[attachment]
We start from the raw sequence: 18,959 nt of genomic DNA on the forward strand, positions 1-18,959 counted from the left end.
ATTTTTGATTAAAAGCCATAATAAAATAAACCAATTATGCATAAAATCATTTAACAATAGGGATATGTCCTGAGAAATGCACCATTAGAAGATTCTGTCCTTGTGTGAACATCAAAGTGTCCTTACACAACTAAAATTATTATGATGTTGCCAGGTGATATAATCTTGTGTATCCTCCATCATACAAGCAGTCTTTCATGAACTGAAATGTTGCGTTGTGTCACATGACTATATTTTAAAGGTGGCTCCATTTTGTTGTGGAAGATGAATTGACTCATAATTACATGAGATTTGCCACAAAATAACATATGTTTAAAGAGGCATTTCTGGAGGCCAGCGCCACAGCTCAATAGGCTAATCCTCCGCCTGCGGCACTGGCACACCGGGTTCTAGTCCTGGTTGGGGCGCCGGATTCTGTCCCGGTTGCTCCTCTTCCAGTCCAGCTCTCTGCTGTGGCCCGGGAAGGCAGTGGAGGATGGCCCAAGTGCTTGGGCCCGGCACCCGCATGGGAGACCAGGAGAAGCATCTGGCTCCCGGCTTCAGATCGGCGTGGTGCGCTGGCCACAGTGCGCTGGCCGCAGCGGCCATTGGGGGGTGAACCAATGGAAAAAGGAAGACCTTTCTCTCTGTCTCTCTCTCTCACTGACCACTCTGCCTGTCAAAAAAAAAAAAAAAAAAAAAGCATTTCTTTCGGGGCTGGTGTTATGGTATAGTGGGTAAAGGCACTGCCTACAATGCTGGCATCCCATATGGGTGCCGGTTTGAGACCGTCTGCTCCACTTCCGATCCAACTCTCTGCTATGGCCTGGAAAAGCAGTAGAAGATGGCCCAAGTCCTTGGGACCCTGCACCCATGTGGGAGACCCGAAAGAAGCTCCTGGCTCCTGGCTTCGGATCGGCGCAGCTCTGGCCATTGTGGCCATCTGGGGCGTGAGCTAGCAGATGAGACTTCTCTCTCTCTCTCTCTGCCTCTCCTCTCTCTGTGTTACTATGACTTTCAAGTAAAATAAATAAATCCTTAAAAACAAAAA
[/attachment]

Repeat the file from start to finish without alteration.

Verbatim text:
We start from the raw sequence: 18,959 nt of genomic DNA on the forward strand, positions 1-18,959 counted from the left end.
ATTTTTGATTAAAAGCCATAATAAAATAAACCAATTATGCATAAAATCATTTAACAATAGGGATATGTCCTGAGAAATGCACCATTAGAAGATTCTGTCCTTGTGTGAACATCAAAGTGTCCTTACACAACTAAAATTATTATGATGTTGCCAGGTGATATAATCTTGTGTATCCTCCATCATACAAGCAGTCTTTCATGAACTGAAATGTTGCGTTGTGTCACATGACTATATTTTAAAGGTGGCTCCATTTTGTTGTGGAAGATGAATTGACTCATAATTACATGAGATTTGCCACAAAATAACATATGTTTAAAGAGGCATTTCTGGAGGCCAGCGCCACAGCTCAATAGGCTAATCCTCCGCCTGCGGCACTGGCACACCGGGTTCTAGTCCTGGTTGGGGCGCCGGATTCTGTCCCGGTTGCTCCTCTTCCAGTCCAGCTCTCTGCTGTGGCCCGGGAAGGCAGTGGAGGATGGCCCAAGTGCTTGGGCCCGGCACCCGCATGGGAGACCAGGAGAAGCATCTGGCTCCCGGCTTCAGATCGGCGTGGTGCGCTGGCCACAGTGCGCTGGCCGCAGCGGCCATTGGGGGGTGAACCAATGGAAAAAGGAAGACCTTTCTCTCTGTCTCTCTCTCTCACTGACCACTCTGCCTGTCAAAAAAAAAAAAAAAAAAAAAGCATTTCTTTCGGGGCTGGTGTTATGGTATAGTGGGTAAAGGCACTGCCTACAATGCTGGCATCCCATATGGGTGCCGGTTTGAGACCGTCTGCTCCACTTCCGATCCAACTCTCTGCTATGGCCTGGAAAAGCAGTAGAAGATGGCCCAAGTCCTTGGGACCCTGCACCCATGTGGGAGACCCGAAAGAAGCTCCTGGCTCCTGGCTTCGGATCGGCGCAGCTCTGGCCATTGTGGCCATCTGGGGCGTGAGCTAGCAGATGAGACTTCTCTCTCTCTCTCTCTGCCTCTCCTCTCTCTGTGTTACTATGACTTTCAAGTAAAATAAATAAATCCTTAAAAACAAAAA